The goal of the program is to produce biologists with in-depth understanding of a sub-area of biology and extensive research experience. Completion of the program will provide students with an advantage both in pursuing work in the private sector and in pursuing a further advanced degree.

To enter this program, a student must be nominated by a Biology graduate faculty member (who will be the student's major professor) at any time from the second semester of the sophomore year through the second semester of the junior year (when he/she has accumulated 45-90 credit hours toward the B.S. degree and has completed BIOL 201 or BIOL455 and BIOL 450 or BIOL529, his/her math requirement, and at least two semesters of chemistry). A student may be nominated during the senior year with special permission from the chair of the Biology Graduate Affairs Committee. After nomination, the application process is the same as for the traditional M.S. degree, with the following exceptions:

  1. completion of a bachelor's degree is not required prior to acceptance into the program.
  2. the GRE score requirement will be waived.
  3. the application must include a recommendation from a member of the Division of Biology faculty, who will serve as the student's major professor and who agrees to support the student as a graduate research assistant during the 5th year.
  4. Minimum standards for regular admission and for retention in the program require a cumulative G.P.A. of 3.5 and a G.P.A. of 3.5 in required math and science courses.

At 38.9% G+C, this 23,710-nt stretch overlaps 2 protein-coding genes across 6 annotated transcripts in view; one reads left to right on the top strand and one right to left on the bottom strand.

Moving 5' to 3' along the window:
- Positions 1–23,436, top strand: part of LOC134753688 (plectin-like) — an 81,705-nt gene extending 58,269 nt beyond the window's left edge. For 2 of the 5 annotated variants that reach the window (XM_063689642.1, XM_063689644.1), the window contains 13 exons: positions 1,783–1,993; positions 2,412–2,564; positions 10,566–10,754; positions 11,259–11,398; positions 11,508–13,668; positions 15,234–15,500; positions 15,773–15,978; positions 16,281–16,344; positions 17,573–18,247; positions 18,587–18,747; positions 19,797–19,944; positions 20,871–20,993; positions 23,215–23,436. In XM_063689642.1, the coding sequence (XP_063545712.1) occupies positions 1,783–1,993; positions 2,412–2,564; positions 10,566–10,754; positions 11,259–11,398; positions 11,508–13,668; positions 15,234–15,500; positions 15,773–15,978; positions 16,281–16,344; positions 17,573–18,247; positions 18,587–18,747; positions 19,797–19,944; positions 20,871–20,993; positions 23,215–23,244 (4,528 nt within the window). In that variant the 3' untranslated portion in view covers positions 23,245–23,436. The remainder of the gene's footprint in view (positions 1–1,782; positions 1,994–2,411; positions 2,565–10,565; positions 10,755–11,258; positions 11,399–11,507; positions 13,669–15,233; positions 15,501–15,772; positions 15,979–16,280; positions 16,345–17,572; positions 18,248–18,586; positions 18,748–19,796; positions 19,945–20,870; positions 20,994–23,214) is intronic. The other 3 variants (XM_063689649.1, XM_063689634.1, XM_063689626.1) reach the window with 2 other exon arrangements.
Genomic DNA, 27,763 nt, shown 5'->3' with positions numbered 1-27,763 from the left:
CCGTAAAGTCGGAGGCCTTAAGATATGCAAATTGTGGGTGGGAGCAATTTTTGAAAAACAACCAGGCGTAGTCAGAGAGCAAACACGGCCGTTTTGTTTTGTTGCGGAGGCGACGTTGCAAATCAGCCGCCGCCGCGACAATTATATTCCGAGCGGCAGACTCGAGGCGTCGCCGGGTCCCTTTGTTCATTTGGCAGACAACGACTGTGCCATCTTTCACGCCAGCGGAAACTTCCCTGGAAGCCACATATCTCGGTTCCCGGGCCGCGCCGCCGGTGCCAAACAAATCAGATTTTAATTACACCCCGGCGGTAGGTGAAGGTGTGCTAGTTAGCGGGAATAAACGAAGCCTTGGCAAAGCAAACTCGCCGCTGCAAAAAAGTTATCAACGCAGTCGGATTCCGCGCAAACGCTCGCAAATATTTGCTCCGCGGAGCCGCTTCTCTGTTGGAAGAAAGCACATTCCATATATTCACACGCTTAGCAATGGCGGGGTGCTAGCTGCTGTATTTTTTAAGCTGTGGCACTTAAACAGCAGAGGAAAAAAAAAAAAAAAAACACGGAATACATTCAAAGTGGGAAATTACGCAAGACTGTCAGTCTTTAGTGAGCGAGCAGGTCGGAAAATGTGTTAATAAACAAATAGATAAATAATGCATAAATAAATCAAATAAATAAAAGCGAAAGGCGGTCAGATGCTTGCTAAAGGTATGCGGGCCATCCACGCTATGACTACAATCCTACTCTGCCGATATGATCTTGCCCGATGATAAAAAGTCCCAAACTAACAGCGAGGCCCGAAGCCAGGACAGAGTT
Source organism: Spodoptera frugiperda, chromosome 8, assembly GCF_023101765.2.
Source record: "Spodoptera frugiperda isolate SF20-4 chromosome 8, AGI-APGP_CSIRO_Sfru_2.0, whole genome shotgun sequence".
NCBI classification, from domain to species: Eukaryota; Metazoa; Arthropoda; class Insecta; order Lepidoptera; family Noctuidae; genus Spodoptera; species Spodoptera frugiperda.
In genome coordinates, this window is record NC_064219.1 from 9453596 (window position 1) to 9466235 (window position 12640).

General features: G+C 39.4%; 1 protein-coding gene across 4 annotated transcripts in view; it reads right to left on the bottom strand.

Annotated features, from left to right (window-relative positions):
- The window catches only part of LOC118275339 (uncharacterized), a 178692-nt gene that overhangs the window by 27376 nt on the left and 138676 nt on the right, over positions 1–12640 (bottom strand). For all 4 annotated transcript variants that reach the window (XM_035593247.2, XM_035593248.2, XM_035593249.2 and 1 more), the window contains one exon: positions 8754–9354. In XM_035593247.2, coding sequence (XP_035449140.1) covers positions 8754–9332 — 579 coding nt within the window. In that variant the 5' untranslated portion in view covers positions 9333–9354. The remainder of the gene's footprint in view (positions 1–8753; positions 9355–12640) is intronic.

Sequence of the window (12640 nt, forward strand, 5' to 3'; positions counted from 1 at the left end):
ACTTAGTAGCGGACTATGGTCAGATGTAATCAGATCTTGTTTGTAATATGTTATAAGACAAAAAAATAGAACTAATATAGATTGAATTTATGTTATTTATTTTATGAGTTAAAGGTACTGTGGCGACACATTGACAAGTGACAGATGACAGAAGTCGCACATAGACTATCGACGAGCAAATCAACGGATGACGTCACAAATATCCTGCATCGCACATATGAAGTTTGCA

Should the student meet these requirements and the requirements of the Graduate Affairs Committee, admission will be provisional, pending the award of the B.S. degree. The B.S. degree may be awarded at any time following the completion of the undergraduate degree requirements. Alternatively, the B.S. and M.S. degrees may be awarded concurrently. The student will work closely with the major professor to form a supervisory committee and file a program of study by the end of the second semester of the junior year. The undergraduate advisor will continue to advise the student in academic progress toward the B.S. degree, and the major professor will supervise the student's academic progress and research project for the M.S. degree. Research toward the M.S. thesis will begin as soon as possible, but typically will begin during the junior year.

The student will work closely with the major professor to form a supervisory committee and file a program of study by the end of the second semester of the junior year. The undergraduate advisor will continue to advise the student in academic progress toward the B.S. degree, and the major professor will supervise the student’s academic progress and research project for the M.S. degree.  Research toward the M.S. thesis will begin as soon as possible, but typically will begin during the junior year. A maximum of 9 credit hours at the 600-700 level can count toward both the B.S. and M.S. degrees. The dual counting of 9 credit hours will allow dedicated students to finish the dual degrees within 5 years.

A student accepted into the dual degree program will be expected to teach (with responsibilities similar to those of a regularly-admitted graduate student) in his/her fifth year to develop teaching skills, and will be supported as a GRA by his/her major professor.